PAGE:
On Black Women x Hip Hop x Feminism in 2014


I am going to be @ UDC doing a panel on Hip Hop and Sexuality as a part of the One Mic DC Festival. If you are in the area, please stop by, I’d love to see you.

Feminism and social media has hit a tipping point of sorts over the last 6 months with regard to online conversations. As a person who has been blogging/writing about the intersection of hip hop and feminism for nearly, gasp, ten years, I have a unique perspective.

So here is what I am thinking about. Boom Bap. Feminism and the Political/Politics of who gets in the archive.

  • There is a post right now on The Awl about Women of Color and boom bap, as it pertains to the documentary series “The Tanning of America.” These conversations are peculiar to me because the elephant in the room is that SOME people just are not interested in hearing what Black women have to say. Now a lot of folks won’t say that shit out loud, BUT, I think that that is the subtext to a lot of these conversations. This blog post which addresses gender and why some men CAN’T listen to Nicki Minaj underscores it.  Furthermore, Choosing NOT to listen to someone is an act of power. It isn’t also lost on me that Black Girl Emcees are underrepresented in the documentary “The Tanning of America.” In fact it underscores a clear pattern with regard to the treatment of Black women and girls. Black women solidly voted democratic and for president Obama, we are a key part of his base. However his most recently policy chooses to focus on our brothers and our sons, but we street teamed for him in ways like no one else did. The data shows this. One of the central jobs of Feminists in general and Black feminists in particular have been writing Black women back into history even if we have to do it in the crevices; for now. Choosing to write yourself into history is an act of power as well.
  • So I have been thinking about Nas and his feminist mafia tweet. Nasir Jones’ Illmatic has been central to my identity since I was as a teenager. Especially as a teenager.  So has Black feminism. See this blog post “Michele Wallace and Illmatic.”I had been going back and forth with Britni Danielle about Nas and that tweet and I came to clear conclusion. I am not really invested in what Nasir Jones thinks about feminism unless and only if he is using is platform as a space to interrogate healthy forms of Black masculinity, and toxic Black masculinity!!! The hood needs it. AND, I really think it would be interesting. This is no shade to Britni, she is my homegirl we’ve been in this internet game together for a hot minute and if all goes well we will be doing a book reading in LA next year. However, I needed to untangle, and mark my concern OR lack of investment in what he has to say about that topic. I think the other things is, two Black girls, queer Black girls were murdered two weeks ago ostensibly because they were a couple.  In fact, Britney Cosby and Crystal Jackson may have been murdered by Britney’s father. They were killed and left near a garbage can. The fuck? And Relisha Rudd is still missing. I think that questions of state violence against Black people, and violence against Black girls in Black families presses ME more right now.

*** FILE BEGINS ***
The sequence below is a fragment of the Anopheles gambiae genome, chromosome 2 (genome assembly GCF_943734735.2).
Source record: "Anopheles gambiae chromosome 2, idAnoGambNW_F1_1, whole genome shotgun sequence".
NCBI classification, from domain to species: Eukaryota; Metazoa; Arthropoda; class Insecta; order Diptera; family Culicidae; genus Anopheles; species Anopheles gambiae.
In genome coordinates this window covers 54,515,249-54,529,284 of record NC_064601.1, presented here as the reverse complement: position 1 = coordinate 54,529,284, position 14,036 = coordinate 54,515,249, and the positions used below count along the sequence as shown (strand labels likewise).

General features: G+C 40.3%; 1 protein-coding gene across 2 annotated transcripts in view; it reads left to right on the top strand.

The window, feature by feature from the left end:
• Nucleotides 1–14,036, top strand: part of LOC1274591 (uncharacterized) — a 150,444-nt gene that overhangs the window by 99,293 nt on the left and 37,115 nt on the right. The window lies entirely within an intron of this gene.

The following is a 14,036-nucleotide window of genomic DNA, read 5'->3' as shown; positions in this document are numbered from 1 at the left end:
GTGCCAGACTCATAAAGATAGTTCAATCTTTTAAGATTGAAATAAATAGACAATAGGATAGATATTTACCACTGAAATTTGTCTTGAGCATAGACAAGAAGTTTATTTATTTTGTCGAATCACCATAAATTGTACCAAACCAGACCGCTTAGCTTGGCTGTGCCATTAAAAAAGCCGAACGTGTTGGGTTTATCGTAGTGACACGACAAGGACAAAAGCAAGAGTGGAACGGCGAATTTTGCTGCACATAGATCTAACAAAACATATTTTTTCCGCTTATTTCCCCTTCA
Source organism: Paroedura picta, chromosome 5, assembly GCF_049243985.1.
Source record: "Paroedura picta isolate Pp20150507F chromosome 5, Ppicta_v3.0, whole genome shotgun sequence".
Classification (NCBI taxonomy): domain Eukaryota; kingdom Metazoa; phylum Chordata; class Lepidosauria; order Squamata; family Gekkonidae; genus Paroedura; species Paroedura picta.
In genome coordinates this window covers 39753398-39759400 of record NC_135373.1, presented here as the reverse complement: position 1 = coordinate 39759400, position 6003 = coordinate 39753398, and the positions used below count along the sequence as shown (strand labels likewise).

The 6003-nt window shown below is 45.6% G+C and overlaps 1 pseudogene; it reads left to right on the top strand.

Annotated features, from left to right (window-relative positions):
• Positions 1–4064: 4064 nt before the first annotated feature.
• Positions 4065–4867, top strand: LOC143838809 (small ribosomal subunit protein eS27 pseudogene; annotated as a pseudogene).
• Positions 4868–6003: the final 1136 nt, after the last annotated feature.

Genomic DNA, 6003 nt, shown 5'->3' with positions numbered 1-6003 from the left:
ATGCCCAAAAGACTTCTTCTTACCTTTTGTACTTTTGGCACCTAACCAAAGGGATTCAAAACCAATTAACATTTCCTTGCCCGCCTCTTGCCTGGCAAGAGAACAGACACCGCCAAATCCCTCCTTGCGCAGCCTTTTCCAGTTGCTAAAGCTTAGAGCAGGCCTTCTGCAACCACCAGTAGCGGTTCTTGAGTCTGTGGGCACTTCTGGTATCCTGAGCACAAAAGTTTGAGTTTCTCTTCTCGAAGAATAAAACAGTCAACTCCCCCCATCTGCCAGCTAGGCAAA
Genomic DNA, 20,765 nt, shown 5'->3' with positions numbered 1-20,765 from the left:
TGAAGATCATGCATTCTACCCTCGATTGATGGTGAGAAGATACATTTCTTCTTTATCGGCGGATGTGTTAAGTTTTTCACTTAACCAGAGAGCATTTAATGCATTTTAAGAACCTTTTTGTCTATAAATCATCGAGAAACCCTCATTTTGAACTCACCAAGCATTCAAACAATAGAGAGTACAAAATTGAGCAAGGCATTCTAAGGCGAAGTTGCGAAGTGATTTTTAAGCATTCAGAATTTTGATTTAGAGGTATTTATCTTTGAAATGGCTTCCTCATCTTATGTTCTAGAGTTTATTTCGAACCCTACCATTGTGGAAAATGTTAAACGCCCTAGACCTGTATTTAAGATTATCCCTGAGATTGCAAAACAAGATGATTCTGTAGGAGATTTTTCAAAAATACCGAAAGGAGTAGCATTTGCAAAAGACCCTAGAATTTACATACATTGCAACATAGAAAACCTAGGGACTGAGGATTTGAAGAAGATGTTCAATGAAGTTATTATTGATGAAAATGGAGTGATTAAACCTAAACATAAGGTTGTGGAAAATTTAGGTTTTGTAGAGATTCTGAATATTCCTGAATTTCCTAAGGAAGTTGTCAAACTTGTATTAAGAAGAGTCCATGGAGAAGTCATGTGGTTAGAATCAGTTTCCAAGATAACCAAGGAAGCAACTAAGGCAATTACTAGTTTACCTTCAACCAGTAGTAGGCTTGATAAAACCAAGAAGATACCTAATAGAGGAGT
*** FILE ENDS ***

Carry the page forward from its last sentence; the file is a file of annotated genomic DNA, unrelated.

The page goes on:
• I just want Black girls to be free. Not just the sons. If I ruled the world. <—You see what I did there? #blackgirlsarefromthefuture.
  • All this being said. I am happy that there is a lot of theoretical energy invested in Black feminism online. I think it is the work of 100 years of often unacknowledged/ under acknowledged work by Black women and women of color.

What do you think about hip hop and feminism and 2014?

Is the issue really that some folks don’t give a shit about what Black women have to say?

Or is the issue that I am tripping because we can care about Relisha, Britney and Crystal AND Nas?

Oh and I LOVE my Ice Cube meme. I am winning!